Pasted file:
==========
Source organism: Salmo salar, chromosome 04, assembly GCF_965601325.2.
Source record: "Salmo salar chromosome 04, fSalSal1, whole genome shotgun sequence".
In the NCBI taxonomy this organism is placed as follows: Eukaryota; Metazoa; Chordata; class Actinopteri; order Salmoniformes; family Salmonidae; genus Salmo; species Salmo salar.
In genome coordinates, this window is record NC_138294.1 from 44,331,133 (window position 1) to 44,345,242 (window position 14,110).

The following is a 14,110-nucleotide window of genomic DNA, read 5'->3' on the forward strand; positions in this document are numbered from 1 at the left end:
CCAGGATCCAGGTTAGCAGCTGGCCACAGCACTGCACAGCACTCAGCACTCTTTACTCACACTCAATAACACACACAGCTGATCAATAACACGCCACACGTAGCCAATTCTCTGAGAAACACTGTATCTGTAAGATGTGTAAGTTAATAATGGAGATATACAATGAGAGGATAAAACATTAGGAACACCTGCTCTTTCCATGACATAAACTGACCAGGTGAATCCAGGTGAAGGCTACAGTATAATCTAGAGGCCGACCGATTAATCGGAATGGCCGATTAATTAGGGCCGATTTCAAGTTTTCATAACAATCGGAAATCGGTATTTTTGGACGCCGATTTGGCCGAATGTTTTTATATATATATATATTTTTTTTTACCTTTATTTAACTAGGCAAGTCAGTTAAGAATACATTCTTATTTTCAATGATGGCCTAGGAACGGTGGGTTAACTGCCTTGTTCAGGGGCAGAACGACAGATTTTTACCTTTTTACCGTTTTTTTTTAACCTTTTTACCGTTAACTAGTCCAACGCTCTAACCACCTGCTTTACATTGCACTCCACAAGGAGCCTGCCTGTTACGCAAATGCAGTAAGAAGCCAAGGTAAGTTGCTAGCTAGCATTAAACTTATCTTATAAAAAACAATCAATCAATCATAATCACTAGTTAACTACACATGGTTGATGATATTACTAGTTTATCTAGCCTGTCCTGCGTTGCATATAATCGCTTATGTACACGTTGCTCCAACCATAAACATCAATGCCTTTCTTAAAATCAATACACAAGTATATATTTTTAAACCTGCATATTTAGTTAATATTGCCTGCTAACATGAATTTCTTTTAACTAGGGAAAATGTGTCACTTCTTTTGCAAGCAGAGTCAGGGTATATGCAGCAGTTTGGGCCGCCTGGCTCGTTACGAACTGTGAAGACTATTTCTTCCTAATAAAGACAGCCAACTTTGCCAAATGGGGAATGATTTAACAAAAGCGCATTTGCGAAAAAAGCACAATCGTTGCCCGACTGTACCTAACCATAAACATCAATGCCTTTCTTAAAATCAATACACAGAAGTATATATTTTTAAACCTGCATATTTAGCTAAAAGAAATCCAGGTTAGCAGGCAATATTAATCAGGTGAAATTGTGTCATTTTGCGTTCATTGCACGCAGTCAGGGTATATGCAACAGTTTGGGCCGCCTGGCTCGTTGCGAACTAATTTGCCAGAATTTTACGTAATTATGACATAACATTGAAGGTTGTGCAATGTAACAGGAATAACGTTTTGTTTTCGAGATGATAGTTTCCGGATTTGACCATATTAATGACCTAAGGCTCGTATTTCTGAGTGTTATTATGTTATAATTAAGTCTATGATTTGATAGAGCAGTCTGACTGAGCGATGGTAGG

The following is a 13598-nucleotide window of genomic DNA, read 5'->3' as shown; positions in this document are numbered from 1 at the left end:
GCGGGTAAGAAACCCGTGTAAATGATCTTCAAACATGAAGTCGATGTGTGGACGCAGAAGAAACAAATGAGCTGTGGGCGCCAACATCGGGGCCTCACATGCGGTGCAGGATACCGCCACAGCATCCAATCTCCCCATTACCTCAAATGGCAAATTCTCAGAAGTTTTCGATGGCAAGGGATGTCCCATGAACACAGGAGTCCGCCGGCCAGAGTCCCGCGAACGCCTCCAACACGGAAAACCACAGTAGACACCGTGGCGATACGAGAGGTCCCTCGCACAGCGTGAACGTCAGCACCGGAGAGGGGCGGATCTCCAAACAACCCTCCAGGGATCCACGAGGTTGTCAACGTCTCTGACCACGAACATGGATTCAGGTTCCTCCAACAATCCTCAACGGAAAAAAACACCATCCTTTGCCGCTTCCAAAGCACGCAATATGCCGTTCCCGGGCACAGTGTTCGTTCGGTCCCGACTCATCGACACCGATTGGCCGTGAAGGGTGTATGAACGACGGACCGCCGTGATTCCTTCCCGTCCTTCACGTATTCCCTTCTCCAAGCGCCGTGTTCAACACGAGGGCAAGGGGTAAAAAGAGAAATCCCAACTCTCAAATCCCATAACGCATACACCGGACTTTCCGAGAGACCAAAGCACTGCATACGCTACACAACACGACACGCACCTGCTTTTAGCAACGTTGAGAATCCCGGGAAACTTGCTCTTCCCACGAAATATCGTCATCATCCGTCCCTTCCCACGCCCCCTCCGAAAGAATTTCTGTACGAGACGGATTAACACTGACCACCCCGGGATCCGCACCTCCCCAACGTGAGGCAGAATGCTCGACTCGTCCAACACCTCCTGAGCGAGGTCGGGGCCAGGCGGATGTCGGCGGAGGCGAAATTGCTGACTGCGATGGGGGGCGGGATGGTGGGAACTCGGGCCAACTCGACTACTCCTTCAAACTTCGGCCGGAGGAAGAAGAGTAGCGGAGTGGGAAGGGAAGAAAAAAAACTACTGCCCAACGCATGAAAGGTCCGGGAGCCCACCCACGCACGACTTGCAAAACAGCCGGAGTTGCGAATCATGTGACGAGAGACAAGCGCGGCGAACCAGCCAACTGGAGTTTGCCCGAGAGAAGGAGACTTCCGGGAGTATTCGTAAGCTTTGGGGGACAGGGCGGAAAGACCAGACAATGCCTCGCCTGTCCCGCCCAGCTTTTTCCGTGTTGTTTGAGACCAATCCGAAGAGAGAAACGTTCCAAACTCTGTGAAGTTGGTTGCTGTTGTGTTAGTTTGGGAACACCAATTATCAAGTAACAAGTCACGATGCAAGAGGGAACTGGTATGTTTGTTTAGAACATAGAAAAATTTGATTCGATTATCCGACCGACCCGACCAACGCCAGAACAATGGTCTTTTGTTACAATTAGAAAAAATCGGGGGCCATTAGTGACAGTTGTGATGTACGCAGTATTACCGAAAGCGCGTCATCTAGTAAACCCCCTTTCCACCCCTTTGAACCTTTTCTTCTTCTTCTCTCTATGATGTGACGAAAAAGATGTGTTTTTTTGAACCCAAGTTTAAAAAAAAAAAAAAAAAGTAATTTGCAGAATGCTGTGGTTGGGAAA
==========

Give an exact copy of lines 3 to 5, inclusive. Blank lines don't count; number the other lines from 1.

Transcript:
In the NCBI taxonomy this organism is placed as follows: Eukaryota; Metazoa; Chordata; class Actinopteri; order Salmoniformes; family Salmonidae; genus Salmo; species Salmo salar.
In genome coordinates, this window is record NC_138294.1 from 44,331,133 (window position 1) to 44,345,242 (window position 14,110).

The following is a 14,110-nucleotide window of genomic DNA, read 5'->3' on the forward strand; positions in this document are numbered from 1 at the left end: